How to create an atmospheric game environment

Tony Zhou Shuo sets the mood for Assassin's Creed Syndicate.

Game art: Assassin's Creed Syndicate

Artist Tony Zhou Shuo explains how he creates a moon-lit scene in historical london

When creating game art, atmosphere is key – and even the best photo editing software and Illustrator tutorials can't do that for you. This piece was created to establish the mood and important gameplay elements in Assassin's Creed Syndicate's Tower of London mission.

The theme of the image is player versus the environment and, in this case, it's the new playable character and master assassin Evie, versus the Tower of London.

The colour palette used here is complementary: specifically, mauve and pale yellow. The mission is a stealth mission, hence I knew it was important to create a clear difference between light and shadow in the environment.

As a high-level conceptual design, the main focus of this artwork was to establish atmosphere and reinforce the art direction. It's a great tool for level artists, lighters and level designers to visualise the space we have.

We wanted to focus on the big picture instead of fine details. At first, I came up with a few quick composition sketches, trying to find something epic and showing the scale. Once we had chosen one that we thought would work I produced a few lighting sketches, trying to capture the atmosphere we wanted.

Fortunately, it didn't take us too long before we realised our vision. From there on it was simply tweaking, blocking in and painting. For efficiency purposes, I mostly used photos, a 3D mesh from the game and my previous boat illustrations to block in contents.

01. Tell a story

Game art: Tell A Story

Evie's capivating pose tells the character's narrative

The theme of the image is Evie vs the Tower of London. Here Evie is placed on a higher position than the tower to establish her dominance. The backlight makes her stand out more and adds some mystery to the character. These are very simple, but effective ways to tell a story in one image.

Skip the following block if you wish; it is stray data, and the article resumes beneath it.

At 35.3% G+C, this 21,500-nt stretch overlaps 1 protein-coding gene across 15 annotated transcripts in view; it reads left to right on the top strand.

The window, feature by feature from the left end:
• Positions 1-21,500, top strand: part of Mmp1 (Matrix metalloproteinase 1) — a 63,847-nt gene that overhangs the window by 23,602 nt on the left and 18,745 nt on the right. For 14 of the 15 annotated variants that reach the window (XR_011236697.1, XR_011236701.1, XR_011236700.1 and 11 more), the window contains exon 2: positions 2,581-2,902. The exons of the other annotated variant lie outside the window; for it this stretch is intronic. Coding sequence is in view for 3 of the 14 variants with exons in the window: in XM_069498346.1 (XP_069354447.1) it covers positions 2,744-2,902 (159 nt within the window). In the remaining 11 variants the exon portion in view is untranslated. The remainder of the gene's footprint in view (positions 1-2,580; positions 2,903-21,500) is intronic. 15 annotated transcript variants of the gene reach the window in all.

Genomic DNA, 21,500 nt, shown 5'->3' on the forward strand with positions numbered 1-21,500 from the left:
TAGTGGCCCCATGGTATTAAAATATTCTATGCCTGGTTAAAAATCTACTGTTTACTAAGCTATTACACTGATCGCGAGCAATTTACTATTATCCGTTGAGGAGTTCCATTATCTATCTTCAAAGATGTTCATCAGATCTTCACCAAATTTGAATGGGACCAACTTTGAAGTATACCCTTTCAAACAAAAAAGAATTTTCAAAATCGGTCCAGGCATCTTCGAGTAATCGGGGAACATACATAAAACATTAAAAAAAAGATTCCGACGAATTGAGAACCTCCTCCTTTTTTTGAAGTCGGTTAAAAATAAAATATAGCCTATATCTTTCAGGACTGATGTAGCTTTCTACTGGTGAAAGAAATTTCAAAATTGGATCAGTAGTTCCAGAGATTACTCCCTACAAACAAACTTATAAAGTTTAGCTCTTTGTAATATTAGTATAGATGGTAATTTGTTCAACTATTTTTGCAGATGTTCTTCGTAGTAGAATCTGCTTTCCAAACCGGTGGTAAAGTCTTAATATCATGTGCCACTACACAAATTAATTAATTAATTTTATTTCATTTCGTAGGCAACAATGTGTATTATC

02. Produce a rough sketch

Game art: produce a rough sketch

Block out the composition before adding further detail

This sketch was chosen because it had the most potential to deliver the atmosphere and lighting we wanted to see. The challenge here was the lack of height variation in the surrounding buildings, which made it hard to show depth. Flipping is always a good way to check if a composition is balanced.

03. Blocking in the scene

Game art: Blocking in the scene

Use layers and photographs to create an editable version of your scene

I use photos to create a base for painting later, paying attention to hue and value (check your values in greyscale using a black layer set to Saturation mode). I keep different planes on separate layers, so I can easily tweak them when necessary. Adjustment layers and clipping mask can be very useful here.

04. Painting the details

Game art: painting the details

Add your details, and tweak the composition – use values to create depth

I tweak almost everything. I change Evie's pose, the height of the Tower of London and the surrounding buildings to refine the composition. To create depth, I play with the smoke and fog to create more layers and add a crowd in the distance to show scale. I always try to maintain the values that I've established in my sketches.

05. Light emphasis

Game art: light emphasis

Place emphasis on your character and add a thematic feel

I place the moon behind Evie to push the silhouette and give it a romantic feel. The light direction creates planes of light and shadows that help emphasise the focal points. Local lights in areas of shadow generate interesting value variations and tertiary points of interest.

06. Using filters

Game art: using filters

Male use of filters - Overlay, Smudge and Displacement are invaluable tools

I flip and transform part of the image, and change the Blending mode (usually Overlay), then use the Smudge and Displacement filters to create the reflection. I use boat illustrations, which I did earlier, to save time.

I also review the perspective, luminosity and contrast so they blend in well. The reflections are lower in terms of luminance, compared to the light source.

Words: Tony Zhou Shuo

Tony Zhou Shuo is a concept artist who worked on Assassin's Creed Unity and Syndicate while at Ubisoft Singapore. This article originally appeared in ImagineFX issue 128.

Like this? Read these!